Oiran Dochu is a reenactment of a procession from the Edo period (1603-1867) with men and women dressed up in Edo period costumes. The parade ends with a meeting between the tayu (senior most oiran) and her customer.
Oiran, skilled in many art forms, are high-class courtesans, who enjoyed the status of celebrities during the Edo Period. Oiran wear an elaborate, almost gaudy, kimono with several layers.
Their hair ornaments are just as opulent as the kimono.
The top ranking oiran (or tayu) shows her feet in her 20 cm high sanmaiba geta (three-toothed wooden clogs).
The entire outfit weighs about 30 kg.
The oiran usually arrive after the following characters have set the stage for the procession. Let’s see who are the main characters that add spice to this procession.
First you have funny characters wearing masks including a kappa (mythical water-dwelling creature), kitsune (foxes considered to bring good luck), as well as shishi (lion) blessing those in the crowd.
Musicians playing traditional instruments warm up the audience.
Once the musicians and comical characters have entertained the onlookers, you see male attendants (otoko shu, 男衆）walking with an iron staff with rings on top (kanabou, 金棒). Traditionally, these members were like guards in the Edo period.
Then you see tekomai (手古舞), women who are intentionally dressed up as men. You can see how intense the makeup is and there is a reason for this! In the Edo period, geisha would dress up to look like men so that they could lead or pull a dashi (festival float, 山車).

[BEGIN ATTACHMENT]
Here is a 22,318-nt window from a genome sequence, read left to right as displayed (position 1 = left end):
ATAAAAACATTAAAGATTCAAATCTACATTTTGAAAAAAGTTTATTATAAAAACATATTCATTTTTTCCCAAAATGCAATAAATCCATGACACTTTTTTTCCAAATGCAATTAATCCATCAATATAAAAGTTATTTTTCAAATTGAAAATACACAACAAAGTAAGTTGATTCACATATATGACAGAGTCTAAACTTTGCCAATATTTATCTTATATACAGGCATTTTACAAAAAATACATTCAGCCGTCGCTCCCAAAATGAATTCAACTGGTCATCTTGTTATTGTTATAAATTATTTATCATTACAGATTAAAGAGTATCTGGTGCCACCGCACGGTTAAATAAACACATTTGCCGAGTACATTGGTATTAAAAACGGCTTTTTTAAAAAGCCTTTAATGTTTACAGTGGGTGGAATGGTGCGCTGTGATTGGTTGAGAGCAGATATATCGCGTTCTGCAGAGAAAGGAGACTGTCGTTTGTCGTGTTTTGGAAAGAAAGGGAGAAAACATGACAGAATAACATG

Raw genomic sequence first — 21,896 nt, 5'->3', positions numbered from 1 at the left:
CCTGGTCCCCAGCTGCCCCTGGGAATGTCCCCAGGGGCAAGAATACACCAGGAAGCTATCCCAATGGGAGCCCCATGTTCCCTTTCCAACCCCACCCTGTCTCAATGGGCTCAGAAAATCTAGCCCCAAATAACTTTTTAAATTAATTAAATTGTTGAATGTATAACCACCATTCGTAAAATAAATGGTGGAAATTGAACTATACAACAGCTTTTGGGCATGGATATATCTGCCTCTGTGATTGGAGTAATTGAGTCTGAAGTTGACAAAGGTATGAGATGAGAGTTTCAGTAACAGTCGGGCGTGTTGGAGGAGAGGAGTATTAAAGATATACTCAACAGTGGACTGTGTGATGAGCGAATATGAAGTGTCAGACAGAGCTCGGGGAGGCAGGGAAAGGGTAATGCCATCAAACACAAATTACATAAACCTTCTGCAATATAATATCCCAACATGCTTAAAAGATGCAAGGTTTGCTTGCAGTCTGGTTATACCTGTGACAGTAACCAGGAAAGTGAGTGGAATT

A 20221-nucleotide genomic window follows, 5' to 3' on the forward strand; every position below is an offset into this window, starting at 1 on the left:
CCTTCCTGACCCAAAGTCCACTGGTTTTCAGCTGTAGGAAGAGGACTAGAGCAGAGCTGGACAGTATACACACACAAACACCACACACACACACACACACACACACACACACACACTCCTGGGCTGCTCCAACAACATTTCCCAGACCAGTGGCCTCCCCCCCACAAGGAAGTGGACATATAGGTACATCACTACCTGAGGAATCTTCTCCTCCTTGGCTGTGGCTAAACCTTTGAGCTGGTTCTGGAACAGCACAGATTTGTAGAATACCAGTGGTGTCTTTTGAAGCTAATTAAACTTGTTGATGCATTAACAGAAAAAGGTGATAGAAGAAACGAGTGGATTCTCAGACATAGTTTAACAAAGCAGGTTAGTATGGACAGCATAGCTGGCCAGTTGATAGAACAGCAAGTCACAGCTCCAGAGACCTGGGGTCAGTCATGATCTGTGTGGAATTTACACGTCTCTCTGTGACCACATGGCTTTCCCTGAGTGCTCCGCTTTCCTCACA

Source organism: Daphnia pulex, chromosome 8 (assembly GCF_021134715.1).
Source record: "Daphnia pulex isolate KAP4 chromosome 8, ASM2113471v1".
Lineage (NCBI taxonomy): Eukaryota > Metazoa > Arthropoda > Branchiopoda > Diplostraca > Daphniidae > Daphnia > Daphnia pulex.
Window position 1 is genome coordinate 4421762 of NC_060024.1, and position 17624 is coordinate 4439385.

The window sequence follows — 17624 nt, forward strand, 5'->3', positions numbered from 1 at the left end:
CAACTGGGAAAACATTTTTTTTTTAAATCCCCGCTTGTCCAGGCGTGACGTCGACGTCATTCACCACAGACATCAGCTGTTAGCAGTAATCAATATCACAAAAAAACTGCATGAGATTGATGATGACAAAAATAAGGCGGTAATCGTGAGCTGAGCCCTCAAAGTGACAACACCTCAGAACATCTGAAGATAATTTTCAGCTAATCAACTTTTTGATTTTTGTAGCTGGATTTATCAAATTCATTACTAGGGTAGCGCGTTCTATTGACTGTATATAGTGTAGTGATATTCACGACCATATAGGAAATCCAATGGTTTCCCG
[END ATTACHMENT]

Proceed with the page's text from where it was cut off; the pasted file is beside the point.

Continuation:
Followed by a man holding a lantern that has the name of the Oiran written on it.
Beautiful young girls dressed in elaborate kimono called kamuro (禿) who worked as servants for oiran and aspired to be future oiran follow. They hold a kiseru (tobacco pipe with a metal tipped stem, キセル) and a tabako-bon (tobacco tray, 煙草盆).
Finally, you see the Oiran dragging her feet in the shape of an eight. The man next to her lends his shoulder for support and is called Katakashi no Otoko-shu (肩貸しの男衆). The one holding the umbrella is called Kasa Mochi no Otoko shu (傘持の男衆). Each one has an important role and adds an air of significance that is associated with an oiran.
At the end of the parade are furisode shinzo (振袖新造), slightly older than the kamuro but have not yet reached the stage of being an oiran.
Something you can only see during special events, even most Japanese don’t get a chance to see Oiran, which makes these events extremely popular! Want to be a part of this extravagance and feel like you’re traveled back in time? Check out our article on the various events where Oiran Dochu is held.